A standard 3D trachea model for FDM was generated using commercial CAD software (CADian3D®, version 2015, Intelli Korea, South Korea) at a size of 18 mm (inner diameter), 22 mm (outer diameter), 2 mm (wall thickness), and 25 mm (height) that mimics the structure of a native trachea. The standard 3D trachea model had a cylinder shape with rectangular convolutions (Fig. 1A–C). This standard 3D trachea model was applied to the 4-axis FDM scaffold and conventional FDM scaffold. Processes of generation of the 4-axis scaffolds were as follows [10]. The PCL (Purasorb® PC 12, CorbionPurac) was placed in a heating jacket heated up to 140 °C and extruded through a ceramic nozzle using a lab-made 3D bio-printer (Korea Institute of Machinery and Materials, Korea). The inner diameter of the nozzle is 0.2 mm. PCL is printed on the rotating metal rod with an outer diameter of 22 mm. The thickness of each layer is 0.2 mm, and the final height of the tracheal scaffold is 25 mm (Fig. 1D). Conventional FDM scaffolds was generated as follows. The STL file of the standard 3D model was processed by a slicer (Simplify3D®, layer height 0.2 mm, printing speed 3 mm/s, fill density 60%) to convert the model into a series of thin layers and produce a G-code file. Biodegradable PCL (Purasorb® PC 12, CorbionPurac) was ejected through a dispensing stainless-steel nozzle, and the strand of PCL was plotted layer by layer using a double-head 3D printer (BT-3000, NBR-Tech Co., Ltd., Chuncheon, Korea) (temperature 140 °C, nozzle size 0.2 mm; Fig. 1E).
Fig. 1

CAD modeling images of the trachea scaffold (AC), and the schematic process of fabricating a 3D-printed tracheal scaffold (D, E). A Top view. B Front side view. C 3D reconstructed view. D 4-axis technique. E Conventional technique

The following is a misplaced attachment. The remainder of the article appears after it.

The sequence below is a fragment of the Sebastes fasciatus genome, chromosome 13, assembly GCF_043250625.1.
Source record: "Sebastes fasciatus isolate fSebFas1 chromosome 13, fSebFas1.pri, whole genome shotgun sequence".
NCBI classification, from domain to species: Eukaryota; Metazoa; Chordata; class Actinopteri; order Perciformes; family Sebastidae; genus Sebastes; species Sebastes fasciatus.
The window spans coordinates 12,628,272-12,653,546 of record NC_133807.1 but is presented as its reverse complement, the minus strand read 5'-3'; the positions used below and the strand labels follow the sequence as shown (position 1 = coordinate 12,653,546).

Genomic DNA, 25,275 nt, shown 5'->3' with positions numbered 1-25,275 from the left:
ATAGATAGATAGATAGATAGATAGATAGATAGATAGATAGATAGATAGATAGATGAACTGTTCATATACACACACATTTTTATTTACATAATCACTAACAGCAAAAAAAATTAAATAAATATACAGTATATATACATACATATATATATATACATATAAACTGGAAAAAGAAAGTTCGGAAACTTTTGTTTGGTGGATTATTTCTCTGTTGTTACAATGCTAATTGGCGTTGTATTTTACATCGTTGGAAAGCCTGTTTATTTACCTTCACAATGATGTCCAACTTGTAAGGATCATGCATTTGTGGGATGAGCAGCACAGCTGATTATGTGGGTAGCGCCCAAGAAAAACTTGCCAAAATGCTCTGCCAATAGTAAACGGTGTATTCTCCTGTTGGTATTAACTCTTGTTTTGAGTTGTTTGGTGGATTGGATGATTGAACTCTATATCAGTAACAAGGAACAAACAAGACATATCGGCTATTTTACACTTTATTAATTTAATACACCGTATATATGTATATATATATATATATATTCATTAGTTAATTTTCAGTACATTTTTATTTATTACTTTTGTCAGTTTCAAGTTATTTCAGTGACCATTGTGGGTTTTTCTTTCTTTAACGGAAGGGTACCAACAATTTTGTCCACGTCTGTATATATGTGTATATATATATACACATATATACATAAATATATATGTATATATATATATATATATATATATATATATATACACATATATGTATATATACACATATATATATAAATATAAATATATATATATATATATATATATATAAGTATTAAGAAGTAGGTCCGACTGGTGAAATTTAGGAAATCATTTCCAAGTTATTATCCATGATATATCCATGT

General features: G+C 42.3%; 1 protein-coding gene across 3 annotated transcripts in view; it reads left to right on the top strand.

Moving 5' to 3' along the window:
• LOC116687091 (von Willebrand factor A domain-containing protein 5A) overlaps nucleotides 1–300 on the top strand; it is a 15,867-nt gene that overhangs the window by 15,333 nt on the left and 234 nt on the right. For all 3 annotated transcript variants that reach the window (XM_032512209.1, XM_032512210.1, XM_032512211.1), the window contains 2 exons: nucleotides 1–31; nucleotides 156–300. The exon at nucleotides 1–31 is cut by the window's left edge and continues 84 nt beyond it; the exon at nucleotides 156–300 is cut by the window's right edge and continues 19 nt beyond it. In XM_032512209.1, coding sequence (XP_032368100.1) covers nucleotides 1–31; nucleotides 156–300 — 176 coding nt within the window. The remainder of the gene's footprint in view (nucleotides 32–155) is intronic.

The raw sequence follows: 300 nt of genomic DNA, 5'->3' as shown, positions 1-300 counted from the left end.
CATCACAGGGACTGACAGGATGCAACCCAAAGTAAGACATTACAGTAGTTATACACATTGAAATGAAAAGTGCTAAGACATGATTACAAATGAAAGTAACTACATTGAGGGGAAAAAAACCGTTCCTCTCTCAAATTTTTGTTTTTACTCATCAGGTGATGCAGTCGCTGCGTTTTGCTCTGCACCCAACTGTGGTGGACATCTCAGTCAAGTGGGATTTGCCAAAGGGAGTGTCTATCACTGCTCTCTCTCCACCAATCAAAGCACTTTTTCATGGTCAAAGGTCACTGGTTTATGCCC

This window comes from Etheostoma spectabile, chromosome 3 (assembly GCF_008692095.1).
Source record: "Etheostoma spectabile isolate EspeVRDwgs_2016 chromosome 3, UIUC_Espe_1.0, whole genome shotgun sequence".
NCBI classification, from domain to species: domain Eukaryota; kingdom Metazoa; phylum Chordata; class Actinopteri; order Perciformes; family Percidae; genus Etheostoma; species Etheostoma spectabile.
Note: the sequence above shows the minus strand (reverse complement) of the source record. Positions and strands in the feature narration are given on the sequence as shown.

2.2 Scanning electron microscopy (SEM) and energy dispersive spectrometer (EDS)

Low-vacuum scanning electron microscope (S-350N, Hitachi, Tokyo, Japan) located at the Korea Basic Science Institute, Chuncheon, Korea was used to exam the morphology of the scaffolds. The samples of the each scaffold were coated with a thin 10-nm layer of gold/palladium for 30 s at a 15-mA discharge current with an Ion Sputter (1010, Hitachi, Tokyo, Japan) [12]. The micrographs were taken at an accelerating voltage of 2 kV. For EDS analysis, a variable pressure field emission SEM (FE-SEM) (EVOVR LS10 equipped with EDX manufactured by Carl Zeiss SMT) was used.

2.3 Fourier transform infrared (FTIR) spectroscopy

Frontier Optica (Perkin Elmer Inc., U.K.) was used to analyze the attenuated total reflection (ATR)-FTIR spectra of the scaffolds to confirm the secondary chemical transition of the PCL-3D printed scaffold due to heating and foreign body during the 3D printing process. The spectra were recorded from 8300 to 350 cm−1 with 0.4 cm−1 resolution and 32 scans.

2.4 Mechanical test

Tensile and uniaxial compressive properties of the printed tracheal scaffolds were measured using a universal testing machine (QM100S, qmesys, Kyounggi, Korea) with a 200-kN capacity load cell and a cross-head loading rate of 0.5 mm min−1. The force required to pull the specimen apart and the magnitude of sample strength before breaking were measured. Three samples of each scaffold were used for this analysis.

2.5 Porosity

Liquid porosity of the scaffolds was measured by a method described elsewhere [13, 14]. Ethanol was used as the displacement liquid. The scaffold was immersed in a known volume (V1) of ethanol in a measuring cylinder for 10 min. The total volume of ethanol and of the ethanol-impregnated scaffolds was regarded as (V2). The ethanol-impregnated scaffold was then removed from the cylinder and the residual ethanol volume was recorded as (V3). The porosity (P) of the scaffolds was calculated as follows: P (%) = [(V1 − V3)/(V2 − V3)] × 100 [12]. Three samples of each scaffold were used for these measurements. The results were expressed as mean ± standard deviation.